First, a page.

Sunday, September 25, 2016

Statement on Nurse Practitioners with Independent Prescribing

 

 

If any member of the legislature were having crushing chest pain, and had shortness of breath, with a family history of premature  deaths by heart attacks,  would they want to be seen by a cardiologist or by a nurse practitioner filling out a form on the electronic record? Why are the lives of black people on Medicaid worth any less than that of the legislator?

The movement to allow nurse practitioners to prescribe unsupervised, will result in a two tiered health system, one for whites, one for blacks. It stems from racial animus. The aim is to raise the mortality of black people even higher than it is already.

Their role is falsely justified by lack of access to medical care. There is no doctor shortage. There is a shortage of doctor time. Half of that time is consumed by regulatory quackery. Regulatory quackery is a rule that has not been shown to improve patient outcomes. Its intention is take up doctor time with worthless procedure so that fewer payments are made for real patient care by government and by insurance companies. Because regulatory quackery has consumed $trillions and prevented the real care of millions of patients, it is the greatest financial fraud crime  in the history of mankind. Examples of regulatory quackery include, the electronic medical record, pre-authorizations with all out, implacable resistance to paying for any care, including cheap generic medications, almost all accreditation standards, privacy destroying patient registries, such as those for pain medications, pseudo-scientific and false practice guidelines.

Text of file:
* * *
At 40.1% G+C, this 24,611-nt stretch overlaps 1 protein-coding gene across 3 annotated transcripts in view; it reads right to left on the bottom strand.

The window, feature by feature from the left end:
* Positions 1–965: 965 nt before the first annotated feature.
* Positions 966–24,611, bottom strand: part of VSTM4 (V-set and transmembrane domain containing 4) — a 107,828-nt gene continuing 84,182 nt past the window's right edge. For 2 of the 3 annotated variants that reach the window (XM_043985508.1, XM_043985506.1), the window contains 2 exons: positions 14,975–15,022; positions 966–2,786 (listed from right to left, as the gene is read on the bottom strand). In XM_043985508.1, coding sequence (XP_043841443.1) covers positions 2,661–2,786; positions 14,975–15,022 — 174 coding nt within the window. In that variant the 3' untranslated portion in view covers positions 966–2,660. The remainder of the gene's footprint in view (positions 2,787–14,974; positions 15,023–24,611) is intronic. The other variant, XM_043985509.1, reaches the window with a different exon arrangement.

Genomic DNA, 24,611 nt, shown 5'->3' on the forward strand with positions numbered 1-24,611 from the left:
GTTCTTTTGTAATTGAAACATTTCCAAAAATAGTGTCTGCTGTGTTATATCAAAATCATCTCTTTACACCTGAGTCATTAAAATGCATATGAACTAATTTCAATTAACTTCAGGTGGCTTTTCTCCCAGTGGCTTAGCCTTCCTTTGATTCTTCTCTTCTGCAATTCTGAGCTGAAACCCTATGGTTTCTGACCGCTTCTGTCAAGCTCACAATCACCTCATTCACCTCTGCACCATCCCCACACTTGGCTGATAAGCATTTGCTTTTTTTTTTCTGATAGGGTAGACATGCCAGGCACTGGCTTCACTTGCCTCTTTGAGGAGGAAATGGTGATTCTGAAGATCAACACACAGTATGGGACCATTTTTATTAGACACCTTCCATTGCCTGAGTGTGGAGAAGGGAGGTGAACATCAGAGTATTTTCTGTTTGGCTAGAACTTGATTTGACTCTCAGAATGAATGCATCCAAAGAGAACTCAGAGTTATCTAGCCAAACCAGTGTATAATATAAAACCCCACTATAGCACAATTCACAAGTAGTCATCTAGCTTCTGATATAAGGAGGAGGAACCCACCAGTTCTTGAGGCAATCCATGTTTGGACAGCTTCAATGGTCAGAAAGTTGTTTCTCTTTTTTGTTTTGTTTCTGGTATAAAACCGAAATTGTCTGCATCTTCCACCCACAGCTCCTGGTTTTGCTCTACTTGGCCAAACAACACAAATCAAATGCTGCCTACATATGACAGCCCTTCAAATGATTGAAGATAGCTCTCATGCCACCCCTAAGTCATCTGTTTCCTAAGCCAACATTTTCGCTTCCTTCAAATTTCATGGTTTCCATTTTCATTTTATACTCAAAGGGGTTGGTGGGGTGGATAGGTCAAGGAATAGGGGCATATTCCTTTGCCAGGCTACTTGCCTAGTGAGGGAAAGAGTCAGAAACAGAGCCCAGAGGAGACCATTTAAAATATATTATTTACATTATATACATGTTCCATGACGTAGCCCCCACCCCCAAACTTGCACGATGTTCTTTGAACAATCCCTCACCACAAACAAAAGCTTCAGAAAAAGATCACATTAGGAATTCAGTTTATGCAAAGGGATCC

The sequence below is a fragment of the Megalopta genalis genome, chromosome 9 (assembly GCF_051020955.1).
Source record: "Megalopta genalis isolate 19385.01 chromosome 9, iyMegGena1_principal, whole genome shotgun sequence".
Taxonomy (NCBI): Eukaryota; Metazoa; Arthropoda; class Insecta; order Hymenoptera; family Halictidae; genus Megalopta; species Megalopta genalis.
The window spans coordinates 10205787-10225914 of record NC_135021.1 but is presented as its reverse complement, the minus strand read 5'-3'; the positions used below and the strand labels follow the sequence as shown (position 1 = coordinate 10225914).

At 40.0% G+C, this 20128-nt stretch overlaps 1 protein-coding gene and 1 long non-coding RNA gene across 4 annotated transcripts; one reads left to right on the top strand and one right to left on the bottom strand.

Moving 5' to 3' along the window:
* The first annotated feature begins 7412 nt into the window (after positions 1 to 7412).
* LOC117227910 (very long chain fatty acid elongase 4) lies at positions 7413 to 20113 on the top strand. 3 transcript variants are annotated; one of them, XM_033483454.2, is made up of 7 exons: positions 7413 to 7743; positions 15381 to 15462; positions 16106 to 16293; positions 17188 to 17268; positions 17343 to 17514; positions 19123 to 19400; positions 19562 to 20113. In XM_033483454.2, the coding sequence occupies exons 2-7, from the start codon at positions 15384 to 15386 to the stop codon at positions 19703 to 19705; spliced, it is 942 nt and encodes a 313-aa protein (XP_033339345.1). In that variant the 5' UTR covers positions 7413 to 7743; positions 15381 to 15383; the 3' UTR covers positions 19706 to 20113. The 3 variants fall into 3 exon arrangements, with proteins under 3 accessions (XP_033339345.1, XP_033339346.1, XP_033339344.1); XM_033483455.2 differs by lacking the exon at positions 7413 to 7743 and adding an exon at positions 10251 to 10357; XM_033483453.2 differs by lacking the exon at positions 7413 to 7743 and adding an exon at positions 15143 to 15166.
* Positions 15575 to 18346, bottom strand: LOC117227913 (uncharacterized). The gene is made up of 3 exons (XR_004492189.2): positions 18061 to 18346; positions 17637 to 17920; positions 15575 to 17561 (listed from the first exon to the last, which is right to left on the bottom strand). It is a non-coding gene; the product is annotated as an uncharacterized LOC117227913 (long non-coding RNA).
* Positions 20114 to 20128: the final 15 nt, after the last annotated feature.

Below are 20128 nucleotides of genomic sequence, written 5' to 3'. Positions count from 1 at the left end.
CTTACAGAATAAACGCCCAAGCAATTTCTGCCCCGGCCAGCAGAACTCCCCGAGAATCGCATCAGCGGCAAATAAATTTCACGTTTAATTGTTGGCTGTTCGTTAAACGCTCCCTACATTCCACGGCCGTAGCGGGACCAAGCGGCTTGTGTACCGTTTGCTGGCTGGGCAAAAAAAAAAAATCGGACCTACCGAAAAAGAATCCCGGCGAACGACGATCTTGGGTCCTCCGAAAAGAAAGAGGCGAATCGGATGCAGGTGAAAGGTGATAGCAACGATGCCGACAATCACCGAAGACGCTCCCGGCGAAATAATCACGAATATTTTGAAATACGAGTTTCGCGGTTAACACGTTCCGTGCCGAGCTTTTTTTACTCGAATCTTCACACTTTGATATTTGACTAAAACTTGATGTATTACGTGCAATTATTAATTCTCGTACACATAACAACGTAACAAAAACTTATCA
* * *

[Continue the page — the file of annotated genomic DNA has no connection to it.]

Nurse practitioner programs are so competitive that only people with nearly perfect grades get in. Most qualify to get into medical school. They have chosen to bypass that harder road to clinical competence, to begin making money earlier, and with less student debt. That corner cutting should not be rewarded with independent prescribing privileges.

As a result, they know one quarter that specialists know, and half as much as primary care physicians. They are fit only to prescribe for patients doing well, needing routine refills without any change. They are fit to diagnose routine, common and mild disorders. They are fit to administer first aid and nursing care.

New patients with serious or life threatening conditions should not be evaluated by them. They can read off checklists, but have none of the skills that come from the experience of doctors.

Even after 5 years of experience, because they have not been challenged by difficult experiences of physicians, they will require supervision.

A patient commented on the internet. A nurse practitioner insistently called the growing lesion on his arm  an "age spot" for a year. The patient demanded to see the dermatologist. The doctor arrived at the door, and from that distance, stated, “That is a squamous cell carcinoma. It has to come out.” Squamous cell carcinoma is a common skin lesion in the elderly.

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